"We were twelve years old and messing around," she remembered. "She was at my house and she said lets play a joke on her mom. So dumb me, I called and said I was from the hospital and her daughter had a broken leg. Her mom went ballistic. She never even asked who I was. When her daughter got on the phone, she was grounded. And told never to talk to me again. I went there the next day and apologized but the friendship was over. My former friend blamed me and I learned a valuable lesson."
When she orders pizza, Barbara always wants to order the Kardiac Killer. I asked her what it was like.
"It has so much stuff on it that the pieces fall out of your hand. Sausage, hamburger, pepperoni, ham for meat. Five kinds of cheeses are melted over the top. Olives, peppers, onions, anchovies, sometimes broccoli, plus a sprinkle of olive oil crowd the regular sauce to the edges. Yum. I need to get to the phone."
She thinks scientists should invent a longer day—something like thirty hours—so she has time to do all the things she wants.
"There isn’t enough time to write my next book, blog regularly, see my family, talk to my friends, and have sex with my husband within twenty-four hours," she explained. "Another hour would be devoted to foreplay. The next would be for my family. Wow, I could get to all the games and school events. I could use one hour for promo daily. And maybe slip in a nap to rejuvenate the creative process."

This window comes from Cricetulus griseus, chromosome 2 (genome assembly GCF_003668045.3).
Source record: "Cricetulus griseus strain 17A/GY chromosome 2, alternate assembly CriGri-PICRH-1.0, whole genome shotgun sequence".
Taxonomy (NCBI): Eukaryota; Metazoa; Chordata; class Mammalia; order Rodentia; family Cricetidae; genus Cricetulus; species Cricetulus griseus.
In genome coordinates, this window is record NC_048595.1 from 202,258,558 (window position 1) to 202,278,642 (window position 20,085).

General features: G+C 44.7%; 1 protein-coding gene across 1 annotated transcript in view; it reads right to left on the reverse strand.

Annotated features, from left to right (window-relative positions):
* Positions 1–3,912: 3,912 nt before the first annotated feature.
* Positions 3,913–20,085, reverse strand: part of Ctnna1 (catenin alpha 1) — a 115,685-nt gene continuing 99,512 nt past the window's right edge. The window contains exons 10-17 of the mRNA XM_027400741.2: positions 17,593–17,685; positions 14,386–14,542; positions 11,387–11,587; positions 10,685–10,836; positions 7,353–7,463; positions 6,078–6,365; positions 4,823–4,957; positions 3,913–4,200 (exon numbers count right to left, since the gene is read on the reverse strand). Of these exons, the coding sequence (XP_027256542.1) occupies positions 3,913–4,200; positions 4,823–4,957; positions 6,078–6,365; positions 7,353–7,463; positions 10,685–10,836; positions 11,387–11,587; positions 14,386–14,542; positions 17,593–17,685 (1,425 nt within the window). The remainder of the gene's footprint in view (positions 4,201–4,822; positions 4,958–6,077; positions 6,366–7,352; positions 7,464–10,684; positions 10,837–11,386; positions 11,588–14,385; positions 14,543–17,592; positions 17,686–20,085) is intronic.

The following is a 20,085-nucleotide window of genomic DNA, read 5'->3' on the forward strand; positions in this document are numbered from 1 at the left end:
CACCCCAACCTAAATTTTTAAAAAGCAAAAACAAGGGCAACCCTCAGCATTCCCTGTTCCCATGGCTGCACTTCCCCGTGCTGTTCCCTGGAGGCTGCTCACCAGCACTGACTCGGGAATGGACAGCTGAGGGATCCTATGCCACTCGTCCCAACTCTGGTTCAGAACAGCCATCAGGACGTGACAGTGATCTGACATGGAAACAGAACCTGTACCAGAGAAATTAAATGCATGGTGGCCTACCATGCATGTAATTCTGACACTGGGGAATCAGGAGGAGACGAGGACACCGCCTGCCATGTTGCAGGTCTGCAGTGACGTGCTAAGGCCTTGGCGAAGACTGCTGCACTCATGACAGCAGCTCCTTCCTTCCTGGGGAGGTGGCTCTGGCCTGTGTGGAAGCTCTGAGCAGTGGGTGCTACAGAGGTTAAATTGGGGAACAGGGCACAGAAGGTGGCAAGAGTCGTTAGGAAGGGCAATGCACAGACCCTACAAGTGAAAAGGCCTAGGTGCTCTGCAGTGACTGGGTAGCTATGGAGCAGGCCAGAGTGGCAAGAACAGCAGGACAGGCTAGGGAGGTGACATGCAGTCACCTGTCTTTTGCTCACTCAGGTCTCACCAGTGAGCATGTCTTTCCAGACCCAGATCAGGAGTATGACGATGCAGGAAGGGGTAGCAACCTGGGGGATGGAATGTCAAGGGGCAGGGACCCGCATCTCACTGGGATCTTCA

Barbara thinks of herself as an earth mother from the sixties. She loves gauzy skirts and tie-dyed tops, and she thinks sandals are the most comfortable footwear in the world.
"I want to comfort and care for everyone. Don’t cry or I melt into a puddle of sympathy. I want to grow my own vegetables and can them for the winter. See me knit a sweater? And hand-make gifts for Christmas," she said, adding, "I’m not sure if that’s what the world sees."
Thunderstorms are her favorite events, and when the thunderclouds start to build, Barbara will go out on the porch to watch. She has a wrap-around porch facing out over a valley. The storms move up the valley, and the thunder echoes off the surrounding hills.
"Lightning dances over the trees," she said, "crashing behind us on the highest point in the area. It's scary, exciting and just plain fun."
You can keep up with Barbara on her blog, http://barbaraedwardscomments.wordpress.com/.